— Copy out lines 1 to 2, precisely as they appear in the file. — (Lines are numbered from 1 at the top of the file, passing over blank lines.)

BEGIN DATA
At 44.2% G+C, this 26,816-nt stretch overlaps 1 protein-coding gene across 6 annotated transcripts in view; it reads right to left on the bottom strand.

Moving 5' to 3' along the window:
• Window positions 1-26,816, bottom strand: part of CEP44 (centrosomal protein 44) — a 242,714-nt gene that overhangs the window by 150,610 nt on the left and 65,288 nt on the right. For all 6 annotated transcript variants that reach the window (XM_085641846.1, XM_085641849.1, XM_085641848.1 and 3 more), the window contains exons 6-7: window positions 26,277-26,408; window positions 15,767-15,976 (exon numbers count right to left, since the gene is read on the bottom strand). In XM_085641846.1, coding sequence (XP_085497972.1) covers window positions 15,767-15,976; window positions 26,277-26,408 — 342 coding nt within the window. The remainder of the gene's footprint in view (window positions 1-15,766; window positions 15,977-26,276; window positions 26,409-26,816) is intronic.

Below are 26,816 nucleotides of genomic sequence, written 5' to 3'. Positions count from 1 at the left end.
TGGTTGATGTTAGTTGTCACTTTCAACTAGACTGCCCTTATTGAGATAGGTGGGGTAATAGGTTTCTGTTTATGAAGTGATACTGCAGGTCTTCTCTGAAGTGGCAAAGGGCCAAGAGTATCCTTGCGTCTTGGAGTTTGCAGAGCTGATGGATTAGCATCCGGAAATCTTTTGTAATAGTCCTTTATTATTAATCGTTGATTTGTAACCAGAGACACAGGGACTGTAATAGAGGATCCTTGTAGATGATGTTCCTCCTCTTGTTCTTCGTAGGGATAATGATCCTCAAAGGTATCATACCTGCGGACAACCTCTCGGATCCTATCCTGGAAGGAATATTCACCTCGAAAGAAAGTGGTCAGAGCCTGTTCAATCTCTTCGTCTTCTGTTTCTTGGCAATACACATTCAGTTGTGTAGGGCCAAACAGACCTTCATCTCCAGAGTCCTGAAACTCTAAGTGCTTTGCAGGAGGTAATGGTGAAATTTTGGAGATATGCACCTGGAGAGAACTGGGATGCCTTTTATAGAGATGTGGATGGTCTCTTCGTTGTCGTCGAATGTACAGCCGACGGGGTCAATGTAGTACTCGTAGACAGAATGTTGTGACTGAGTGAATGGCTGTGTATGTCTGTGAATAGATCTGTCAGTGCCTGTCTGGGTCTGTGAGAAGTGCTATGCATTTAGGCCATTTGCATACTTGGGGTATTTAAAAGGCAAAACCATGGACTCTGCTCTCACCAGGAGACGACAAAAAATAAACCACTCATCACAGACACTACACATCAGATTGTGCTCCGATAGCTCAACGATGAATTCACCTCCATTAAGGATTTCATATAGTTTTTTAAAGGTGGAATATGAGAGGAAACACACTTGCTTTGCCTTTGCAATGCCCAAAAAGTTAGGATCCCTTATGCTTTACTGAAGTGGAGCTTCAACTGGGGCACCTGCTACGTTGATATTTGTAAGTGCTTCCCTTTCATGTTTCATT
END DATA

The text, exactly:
At 44.2% G+C, this 26,816-nt stretch overlaps 1 protein-coding gene across 6 annotated transcripts in view; it reads right to left on the bottom strand.

Moving 5' to 3' along the window: